Interesting facts about “blind” chess

Posted on Jul 21, 2021      16

Many experienced chess players with an excellent memory can play chess “blind”. During the game, they do not look at the board, remembering all the moves, both their own and the opponent. And some even play simultaneous games against several opponents, which is not only a great way to train your memory but also, according to doctors, to prevent Alzheimer’s disease.

The known Arab philosopher Sukolker Muhhamed mentioned in one of his treatises of XIII century about the poet al-Ajali from the city of Khaleb (now Aleppo), who could not only write poems but also play a game of “blind” chess simultaneously.

One of the great lovers of chess, including “blind”. Was the famous Italian Galileo Galilei. He kept an interest in chess till the end of his days, but when he was 76 years old, he complained that his memory failed him, and he could not play the game the way he used to without looking at the board.

In XVIII century the Frenchman Francois-André Philidor could play “blind” chess on three boards at once, and the newspapers of that time wrote about it with admiration. By the way, one of the chess openings was called “Filidor’s Defence”.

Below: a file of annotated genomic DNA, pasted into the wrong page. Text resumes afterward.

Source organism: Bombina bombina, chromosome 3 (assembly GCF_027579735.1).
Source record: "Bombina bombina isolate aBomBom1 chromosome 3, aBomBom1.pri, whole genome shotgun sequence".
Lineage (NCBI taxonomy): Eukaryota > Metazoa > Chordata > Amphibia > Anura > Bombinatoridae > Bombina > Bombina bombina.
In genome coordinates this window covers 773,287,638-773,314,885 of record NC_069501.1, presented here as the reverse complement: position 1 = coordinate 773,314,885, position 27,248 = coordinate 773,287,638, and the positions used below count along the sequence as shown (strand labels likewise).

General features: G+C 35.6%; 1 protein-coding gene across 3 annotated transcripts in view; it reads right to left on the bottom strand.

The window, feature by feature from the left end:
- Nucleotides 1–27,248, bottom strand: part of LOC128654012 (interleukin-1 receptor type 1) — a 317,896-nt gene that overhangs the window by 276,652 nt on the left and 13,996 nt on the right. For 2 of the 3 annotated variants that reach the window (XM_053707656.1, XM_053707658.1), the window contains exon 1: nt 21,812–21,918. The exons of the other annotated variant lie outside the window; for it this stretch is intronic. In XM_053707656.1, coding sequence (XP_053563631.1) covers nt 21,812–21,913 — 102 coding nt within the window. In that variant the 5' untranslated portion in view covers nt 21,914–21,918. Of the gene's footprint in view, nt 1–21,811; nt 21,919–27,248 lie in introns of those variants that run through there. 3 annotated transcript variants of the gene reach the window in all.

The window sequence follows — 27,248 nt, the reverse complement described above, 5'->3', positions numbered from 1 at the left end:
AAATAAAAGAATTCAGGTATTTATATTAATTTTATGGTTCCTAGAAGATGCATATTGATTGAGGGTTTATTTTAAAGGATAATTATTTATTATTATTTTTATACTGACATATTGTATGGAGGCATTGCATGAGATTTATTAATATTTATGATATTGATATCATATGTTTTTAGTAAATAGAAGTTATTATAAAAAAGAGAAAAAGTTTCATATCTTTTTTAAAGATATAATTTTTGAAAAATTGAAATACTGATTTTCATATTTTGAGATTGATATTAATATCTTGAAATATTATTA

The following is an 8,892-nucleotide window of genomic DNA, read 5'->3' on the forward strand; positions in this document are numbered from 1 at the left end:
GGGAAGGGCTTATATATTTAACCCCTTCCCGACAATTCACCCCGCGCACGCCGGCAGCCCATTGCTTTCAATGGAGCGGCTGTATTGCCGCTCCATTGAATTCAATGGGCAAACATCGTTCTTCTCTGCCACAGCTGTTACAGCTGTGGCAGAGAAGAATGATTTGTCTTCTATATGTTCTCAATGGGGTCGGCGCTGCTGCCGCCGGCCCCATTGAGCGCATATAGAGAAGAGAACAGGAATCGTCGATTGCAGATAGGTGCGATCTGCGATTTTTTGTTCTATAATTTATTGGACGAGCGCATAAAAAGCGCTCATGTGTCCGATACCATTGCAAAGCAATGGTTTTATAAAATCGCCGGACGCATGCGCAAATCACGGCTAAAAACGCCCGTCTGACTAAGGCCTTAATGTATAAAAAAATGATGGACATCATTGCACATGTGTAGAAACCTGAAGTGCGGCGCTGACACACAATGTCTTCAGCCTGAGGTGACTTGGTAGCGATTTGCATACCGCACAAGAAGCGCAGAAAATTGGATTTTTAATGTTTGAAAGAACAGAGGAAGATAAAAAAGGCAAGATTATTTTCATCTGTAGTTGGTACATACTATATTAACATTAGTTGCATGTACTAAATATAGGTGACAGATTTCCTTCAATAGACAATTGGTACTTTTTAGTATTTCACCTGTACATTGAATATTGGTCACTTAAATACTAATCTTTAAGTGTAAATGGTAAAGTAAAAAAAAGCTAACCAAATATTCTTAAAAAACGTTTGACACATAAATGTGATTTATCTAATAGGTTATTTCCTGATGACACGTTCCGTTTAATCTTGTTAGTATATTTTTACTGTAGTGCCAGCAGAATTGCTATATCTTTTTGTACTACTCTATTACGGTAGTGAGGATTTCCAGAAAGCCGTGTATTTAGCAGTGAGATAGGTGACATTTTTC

In the thirties of the nineteenth century, one of the strongest chess players in Great Britain was Alexander Mcdonnell.. He was so enthusiastic about playing “blind” that in one of his interviews, he jokingly said that, in his opinion, the major disadvantage of playing chess was the board and the pieces.

The famous English organist of the late nineteenth and early twentieth centuries. Walter Parratt, besides music, was also interested in chess. And he successfully combined both activities - for example, he could perform works by Bach and play a “blind” game of chess.

At the 1933 World’s Fair in Chicago, Russian Grandmaster Alexander Alekhine played a game of “blind” chess on 32 boards at once. The results were impressive - 19 wins, 9 draws and only four defeats. Friends of Alekhine claimed that in normal life, the grandmaster did not have a phenomenal memory. For example, he searched his pockets for a long time, trying to find his points. But he could remember the course of any game he had ever played.

It took just four years, and Alekhine’s record was broken. In Edinburgh, Scotland, the Polish chess player Jerzy Koltanowski played against 34 opponents. He won 24 games and draw 10 more. The session lasted for almost 14 hours. Koltanowski cheered himself up with hot milk and smoking cigars. After the session, the organizers gave him a rather large, for that time, fee - £1,000.

The record for the number of simultaneous blind games was set in 1960 by Hungary’s Janos Flesch, who played on 52 boards at once. Flès sat with his back to his rivals and dictated his moves into a microphone. He lost only three games and had 31 victories. The remaining 18 fights ended in a draw. It is interesting that at that time, the Hungarian was only 27 years old.

The first World Cup in “blind” chess was held in 2007 in Bilbao. Six masters took part in it, and the winner was the Chinese grandmaster Bu Xiangzhi.